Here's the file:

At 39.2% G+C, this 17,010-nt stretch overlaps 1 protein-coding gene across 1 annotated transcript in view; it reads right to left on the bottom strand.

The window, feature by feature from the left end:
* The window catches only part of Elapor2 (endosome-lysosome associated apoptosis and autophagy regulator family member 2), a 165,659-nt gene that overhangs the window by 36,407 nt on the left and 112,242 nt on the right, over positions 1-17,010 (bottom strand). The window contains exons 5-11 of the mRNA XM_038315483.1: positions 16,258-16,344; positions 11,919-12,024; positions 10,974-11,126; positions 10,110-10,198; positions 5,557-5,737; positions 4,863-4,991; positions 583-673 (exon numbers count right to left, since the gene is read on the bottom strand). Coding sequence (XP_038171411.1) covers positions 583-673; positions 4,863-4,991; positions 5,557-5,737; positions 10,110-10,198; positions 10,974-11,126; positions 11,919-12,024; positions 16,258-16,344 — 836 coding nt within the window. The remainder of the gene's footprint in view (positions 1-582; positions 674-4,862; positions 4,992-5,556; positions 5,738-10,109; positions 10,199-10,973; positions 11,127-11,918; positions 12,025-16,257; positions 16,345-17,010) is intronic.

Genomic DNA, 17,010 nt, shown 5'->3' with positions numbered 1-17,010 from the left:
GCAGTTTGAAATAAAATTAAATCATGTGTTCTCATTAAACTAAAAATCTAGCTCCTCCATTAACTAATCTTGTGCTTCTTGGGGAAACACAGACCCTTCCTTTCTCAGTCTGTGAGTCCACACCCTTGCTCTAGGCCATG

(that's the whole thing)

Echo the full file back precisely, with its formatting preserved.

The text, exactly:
At 39.2% G+C, this 17,010-nt stretch overlaps 1 protein-coding gene across 1 annotated transcript in view; it reads right to left on the bottom strand.

The window, feature by feature from the left end:
* The window catches only part of Elapor2 (endosome-lysosome associated apoptosis and autophagy regulator family member 2), a 165,659-nt gene that overhangs the window by 36,407 nt on the left and 112,242 nt on the right, over positions 1-17,010 (bottom strand). The window contains exons 5-11 of the mRNA XM_038315483.1: positions 16,258-16,344; positions 11,919-12,024; positions 10,974-11,126; positions 10,110-10,198; positions 5,557-5,737; positions 4,863-4,991; positions 583-673 (exon numbers count right to left, since the gene is read on the bottom strand). Coding sequence (XP_038171411.1) covers positions 583-673; positions 4,863-4,991; positions 5,557-5,737; positions 10,110-10,198; positions 10,974-11,126; positions 11,919-12,024; positions 16,258-16,344 — 836 coding nt within the window. The remainder of the gene's footprint in view (positions 1-582; positions 674-4,862; positions 4,992-5,556; positions 5,738-10,109; positions 10,199-10,973; positions 11,127-11,918; positions 12,025-16,257; positions 16,345-17,010) is intronic.

Genomic DNA, 17,010 nt, shown 5'->3' with positions numbered 1-17,010 from the left:
GCAGTTTGAAATAAAATTAAATCATGTGTTCTCATTAAACTAAAAATCTAGCTCCTCCATTAACTAATCTTGTGCTTCTTGGGGAAACACAGACCCTTCCTTTCTCAGTCTGTGAGTCCACACCCTTGCTCTAGGCCATG